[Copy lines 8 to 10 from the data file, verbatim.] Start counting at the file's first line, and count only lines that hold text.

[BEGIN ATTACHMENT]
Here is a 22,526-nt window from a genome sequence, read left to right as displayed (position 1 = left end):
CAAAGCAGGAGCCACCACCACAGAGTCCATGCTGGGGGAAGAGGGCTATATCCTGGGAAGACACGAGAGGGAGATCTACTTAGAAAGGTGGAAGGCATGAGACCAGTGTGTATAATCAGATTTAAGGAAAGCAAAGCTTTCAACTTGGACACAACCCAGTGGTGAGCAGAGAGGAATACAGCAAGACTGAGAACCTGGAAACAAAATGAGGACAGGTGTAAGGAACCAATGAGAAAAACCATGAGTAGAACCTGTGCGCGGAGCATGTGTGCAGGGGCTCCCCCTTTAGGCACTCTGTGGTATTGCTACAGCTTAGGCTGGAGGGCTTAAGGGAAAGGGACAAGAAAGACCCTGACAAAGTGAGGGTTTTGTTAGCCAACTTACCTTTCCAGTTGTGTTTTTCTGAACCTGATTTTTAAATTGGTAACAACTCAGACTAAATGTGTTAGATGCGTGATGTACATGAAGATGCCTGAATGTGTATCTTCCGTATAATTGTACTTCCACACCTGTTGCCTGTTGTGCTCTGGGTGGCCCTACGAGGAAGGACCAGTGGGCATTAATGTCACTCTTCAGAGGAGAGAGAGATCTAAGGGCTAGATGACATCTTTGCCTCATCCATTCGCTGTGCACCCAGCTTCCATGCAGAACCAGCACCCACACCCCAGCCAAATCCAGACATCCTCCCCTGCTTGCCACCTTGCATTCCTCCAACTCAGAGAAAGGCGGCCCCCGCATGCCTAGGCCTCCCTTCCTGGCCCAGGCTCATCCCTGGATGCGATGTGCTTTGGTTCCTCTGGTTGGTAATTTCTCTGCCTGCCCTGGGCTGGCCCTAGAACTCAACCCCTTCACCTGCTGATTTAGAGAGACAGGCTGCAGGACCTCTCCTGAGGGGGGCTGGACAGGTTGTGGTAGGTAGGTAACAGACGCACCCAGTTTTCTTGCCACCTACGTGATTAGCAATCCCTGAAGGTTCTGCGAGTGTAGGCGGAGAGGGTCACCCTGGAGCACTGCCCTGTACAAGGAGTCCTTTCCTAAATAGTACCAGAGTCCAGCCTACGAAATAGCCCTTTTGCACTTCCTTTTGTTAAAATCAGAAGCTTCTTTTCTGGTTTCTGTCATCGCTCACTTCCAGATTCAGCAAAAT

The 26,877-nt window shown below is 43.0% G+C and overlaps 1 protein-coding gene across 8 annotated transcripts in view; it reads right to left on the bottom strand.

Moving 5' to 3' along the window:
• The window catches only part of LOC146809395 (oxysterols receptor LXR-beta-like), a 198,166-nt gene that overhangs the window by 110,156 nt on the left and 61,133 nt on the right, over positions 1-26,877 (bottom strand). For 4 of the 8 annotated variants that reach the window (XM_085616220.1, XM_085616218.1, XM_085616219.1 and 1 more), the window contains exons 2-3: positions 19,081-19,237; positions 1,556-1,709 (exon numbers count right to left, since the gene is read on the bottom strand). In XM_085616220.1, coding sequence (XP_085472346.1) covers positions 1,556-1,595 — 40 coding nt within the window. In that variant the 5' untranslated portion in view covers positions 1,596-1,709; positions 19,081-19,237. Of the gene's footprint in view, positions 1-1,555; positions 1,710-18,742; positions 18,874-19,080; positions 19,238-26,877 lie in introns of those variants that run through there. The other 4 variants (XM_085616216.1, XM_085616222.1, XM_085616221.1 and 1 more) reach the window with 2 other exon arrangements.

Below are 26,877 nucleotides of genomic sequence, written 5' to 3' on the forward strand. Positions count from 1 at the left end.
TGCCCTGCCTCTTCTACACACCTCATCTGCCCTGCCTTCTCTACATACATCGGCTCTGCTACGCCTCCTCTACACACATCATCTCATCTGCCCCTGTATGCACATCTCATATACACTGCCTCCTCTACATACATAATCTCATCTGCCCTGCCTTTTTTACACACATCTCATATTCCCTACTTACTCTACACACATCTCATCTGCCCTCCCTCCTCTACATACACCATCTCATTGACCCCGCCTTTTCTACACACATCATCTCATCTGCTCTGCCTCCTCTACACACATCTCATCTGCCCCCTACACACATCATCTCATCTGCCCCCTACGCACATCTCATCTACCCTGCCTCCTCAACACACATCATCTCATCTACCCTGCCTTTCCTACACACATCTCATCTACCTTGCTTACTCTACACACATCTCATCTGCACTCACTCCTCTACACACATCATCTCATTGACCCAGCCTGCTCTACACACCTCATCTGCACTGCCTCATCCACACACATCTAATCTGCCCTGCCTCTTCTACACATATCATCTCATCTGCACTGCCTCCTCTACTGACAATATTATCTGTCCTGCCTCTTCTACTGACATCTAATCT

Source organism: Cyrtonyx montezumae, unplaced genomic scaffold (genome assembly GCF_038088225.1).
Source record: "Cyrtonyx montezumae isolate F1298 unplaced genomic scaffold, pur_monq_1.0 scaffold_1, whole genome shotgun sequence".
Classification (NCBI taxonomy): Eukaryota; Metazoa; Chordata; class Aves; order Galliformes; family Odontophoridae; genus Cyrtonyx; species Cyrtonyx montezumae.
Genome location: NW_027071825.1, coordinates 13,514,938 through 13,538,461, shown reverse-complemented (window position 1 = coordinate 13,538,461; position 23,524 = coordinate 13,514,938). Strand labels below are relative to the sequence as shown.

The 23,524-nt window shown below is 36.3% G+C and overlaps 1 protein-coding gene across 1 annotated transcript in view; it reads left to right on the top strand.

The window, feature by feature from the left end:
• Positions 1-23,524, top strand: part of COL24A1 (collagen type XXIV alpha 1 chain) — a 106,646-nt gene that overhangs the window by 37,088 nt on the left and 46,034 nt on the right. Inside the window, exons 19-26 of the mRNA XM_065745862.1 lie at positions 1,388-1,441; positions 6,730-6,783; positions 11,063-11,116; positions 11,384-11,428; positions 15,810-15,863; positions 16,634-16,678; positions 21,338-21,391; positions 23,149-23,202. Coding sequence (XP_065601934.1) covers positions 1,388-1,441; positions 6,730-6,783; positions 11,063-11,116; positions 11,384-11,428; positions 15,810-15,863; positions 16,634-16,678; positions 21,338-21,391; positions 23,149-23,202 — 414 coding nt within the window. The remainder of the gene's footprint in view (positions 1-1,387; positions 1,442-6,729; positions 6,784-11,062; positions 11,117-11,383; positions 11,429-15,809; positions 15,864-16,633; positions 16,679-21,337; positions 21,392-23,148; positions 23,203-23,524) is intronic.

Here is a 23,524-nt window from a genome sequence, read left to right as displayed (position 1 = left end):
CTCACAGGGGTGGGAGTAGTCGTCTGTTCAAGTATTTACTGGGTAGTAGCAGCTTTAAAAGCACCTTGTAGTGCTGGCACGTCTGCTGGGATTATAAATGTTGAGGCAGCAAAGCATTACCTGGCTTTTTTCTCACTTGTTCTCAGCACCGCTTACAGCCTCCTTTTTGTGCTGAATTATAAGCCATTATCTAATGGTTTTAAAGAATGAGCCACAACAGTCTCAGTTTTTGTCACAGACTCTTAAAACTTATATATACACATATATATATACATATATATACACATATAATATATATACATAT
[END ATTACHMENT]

Source organism: Cyrtonyx montezumae, unplaced genomic scaffold (genome assembly GCF_038088225.1).
Source record: "Cyrtonyx montezumae isolate F1298 unplaced genomic scaffold, pur_monq_1.0 scaffold_1, whole genome shotgun sequence".
Classification (NCBI taxonomy): Eukaryota; Metazoa; Chordata; class Aves; order Galliformes; family Odontophoridae; genus Cyrtonyx; species Cyrtonyx montezumae.